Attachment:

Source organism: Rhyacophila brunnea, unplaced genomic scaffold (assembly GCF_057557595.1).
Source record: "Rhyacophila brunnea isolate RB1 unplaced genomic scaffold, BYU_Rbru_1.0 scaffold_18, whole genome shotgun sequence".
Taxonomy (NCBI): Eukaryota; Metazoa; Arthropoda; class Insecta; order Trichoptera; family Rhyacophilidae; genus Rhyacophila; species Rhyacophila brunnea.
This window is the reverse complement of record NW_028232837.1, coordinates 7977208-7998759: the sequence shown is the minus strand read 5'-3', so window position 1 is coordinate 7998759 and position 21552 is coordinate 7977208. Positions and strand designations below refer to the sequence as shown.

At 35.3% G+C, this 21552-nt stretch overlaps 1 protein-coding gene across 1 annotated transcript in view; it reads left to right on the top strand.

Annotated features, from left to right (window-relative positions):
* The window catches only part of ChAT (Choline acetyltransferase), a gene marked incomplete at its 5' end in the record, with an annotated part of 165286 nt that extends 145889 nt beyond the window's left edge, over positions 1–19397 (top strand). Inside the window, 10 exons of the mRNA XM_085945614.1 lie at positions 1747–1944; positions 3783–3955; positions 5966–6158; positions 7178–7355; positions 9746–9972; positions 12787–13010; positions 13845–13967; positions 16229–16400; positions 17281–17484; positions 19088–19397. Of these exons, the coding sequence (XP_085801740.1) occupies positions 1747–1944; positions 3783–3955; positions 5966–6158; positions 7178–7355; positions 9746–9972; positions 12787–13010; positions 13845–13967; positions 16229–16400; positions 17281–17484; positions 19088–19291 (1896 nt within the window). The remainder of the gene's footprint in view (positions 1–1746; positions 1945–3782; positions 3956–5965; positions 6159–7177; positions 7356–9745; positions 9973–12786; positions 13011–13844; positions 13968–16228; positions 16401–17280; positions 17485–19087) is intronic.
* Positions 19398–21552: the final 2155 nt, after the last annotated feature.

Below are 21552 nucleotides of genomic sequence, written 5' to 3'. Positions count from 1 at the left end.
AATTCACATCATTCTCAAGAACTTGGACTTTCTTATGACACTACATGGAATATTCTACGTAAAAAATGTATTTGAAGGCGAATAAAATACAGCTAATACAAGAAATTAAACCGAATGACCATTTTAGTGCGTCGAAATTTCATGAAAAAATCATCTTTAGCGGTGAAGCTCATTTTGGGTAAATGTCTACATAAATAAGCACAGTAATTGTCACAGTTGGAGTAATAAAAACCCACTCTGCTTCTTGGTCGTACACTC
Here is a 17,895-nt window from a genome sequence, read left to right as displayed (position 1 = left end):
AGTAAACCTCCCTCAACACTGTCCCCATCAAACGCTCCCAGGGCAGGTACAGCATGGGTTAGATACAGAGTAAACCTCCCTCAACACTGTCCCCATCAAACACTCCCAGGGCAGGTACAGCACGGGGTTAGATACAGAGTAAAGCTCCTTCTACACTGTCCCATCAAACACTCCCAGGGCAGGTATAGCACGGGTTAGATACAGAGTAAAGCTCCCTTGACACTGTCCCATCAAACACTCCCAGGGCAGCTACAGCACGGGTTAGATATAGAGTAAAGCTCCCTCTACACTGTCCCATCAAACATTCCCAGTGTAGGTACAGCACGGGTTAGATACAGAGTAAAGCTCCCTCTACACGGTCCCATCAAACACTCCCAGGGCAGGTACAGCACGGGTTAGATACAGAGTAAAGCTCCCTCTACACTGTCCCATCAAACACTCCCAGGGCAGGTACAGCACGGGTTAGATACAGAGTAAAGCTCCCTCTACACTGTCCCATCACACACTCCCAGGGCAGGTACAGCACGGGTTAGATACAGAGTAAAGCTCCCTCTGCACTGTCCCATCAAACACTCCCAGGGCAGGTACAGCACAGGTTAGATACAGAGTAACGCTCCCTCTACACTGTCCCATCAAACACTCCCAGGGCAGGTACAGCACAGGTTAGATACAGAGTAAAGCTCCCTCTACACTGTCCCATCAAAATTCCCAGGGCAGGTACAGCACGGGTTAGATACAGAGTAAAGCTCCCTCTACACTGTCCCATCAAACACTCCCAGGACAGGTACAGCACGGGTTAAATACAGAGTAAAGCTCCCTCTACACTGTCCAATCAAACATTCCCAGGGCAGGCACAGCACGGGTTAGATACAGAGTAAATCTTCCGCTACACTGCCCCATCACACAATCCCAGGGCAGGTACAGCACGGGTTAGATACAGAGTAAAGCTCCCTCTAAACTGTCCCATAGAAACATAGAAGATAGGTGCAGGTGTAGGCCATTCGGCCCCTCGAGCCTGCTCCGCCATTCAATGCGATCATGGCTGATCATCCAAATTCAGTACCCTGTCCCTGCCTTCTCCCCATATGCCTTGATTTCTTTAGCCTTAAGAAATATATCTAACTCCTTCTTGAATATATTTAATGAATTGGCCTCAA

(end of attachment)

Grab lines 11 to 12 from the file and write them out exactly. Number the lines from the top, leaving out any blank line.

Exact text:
Here is a 17,895-nt window from a genome sequence, read left to right as displayed (position 1 = left end):
AGTAAACCTCCCTCAACACTGTCCCCATCAAACGCTCCCAGGGCAGGTACAGCATGGGTTAGATACAGAGTAAACCTCCCTCAACACTGTCCCCATCAAACACTCCCAGGGCAGGTACAGCACGGGGTTAGATACAGAGTAAAGCTCCTTCTACACTGTCCCATCAAACACTCCCAGGGCAGGTATAGCACGGGTTAGATACAGAGTAAAGCTCCCTTGACACTGTCCCATCAAACACTCCCAGGGCAGCTACAGCACGGGTTAGATATAGAGTAAAGCTCCCTCTACACTGTCCCATCAAACATTCCCAGTGTAGGTACAGCACGGGTTAGATACAGAGTAAAGCTCCCTCTACACGGTCCCATCAAACACTCCCAGGGCAGGTACAGCACGGGTTAGATACAGAGTAAAGCTCCCTCTACACTGTCCCATCAAACACTCCCAGGGCAGGTACAGCACGGGTTAGATACAGAGTAAAGCTCCCTCTACACTGTCCCATCACACACTCCCAGGGCAGGTACAGCACGGGTTAGATACAGAGTAAAGCTCCCTCTGCACTGTCCCATCAAACACTCCCAGGGCAGGTACAGCACAGGTTAGATACAGAGTAACGCTCCCTCTACACTGTCCCATCAAACACTCCCAGGGCAGGTACAGCACAGGTTAGATACAGAGTAAAGCTCCCTCTACACTGTCCCATCAAAATTCCCAGGGCAGGTACAGCACGGGTTAGATACAGAGTAAAGCTCCCTCTACACTGTCCCATCAAACACTCCCAGGACAGGTACAGCACGGGTTAAATACAGAGTAAAGCTCCCTCTACACTGTCCAATCAAACATTCCCAGGGCAGGCACAGCACGGGTTAGATACAGAGTAAATCTTCCGCTACACTGCCCCATCACACAATCCCAGGGCAGGTACAGCACGGGTTAGATACAGAGTAAAGCTCCCTCTAAACTGTCCCATAGAAACATAGAAGATAGGTGCAGGTGTAGGCCATTCGGCCCCTCGAGCCTGCTCCGCCATTCAATGCGATCATGGCTGATCATCCAAATTCAGTACCCTGTCCCTGCCTTCTCCCCATATGCCTTGATTTCTTTAGCCTTAAGAAATATATCTAACTCCTTCTTGAATATATTTAATGAATTGGCCTCAA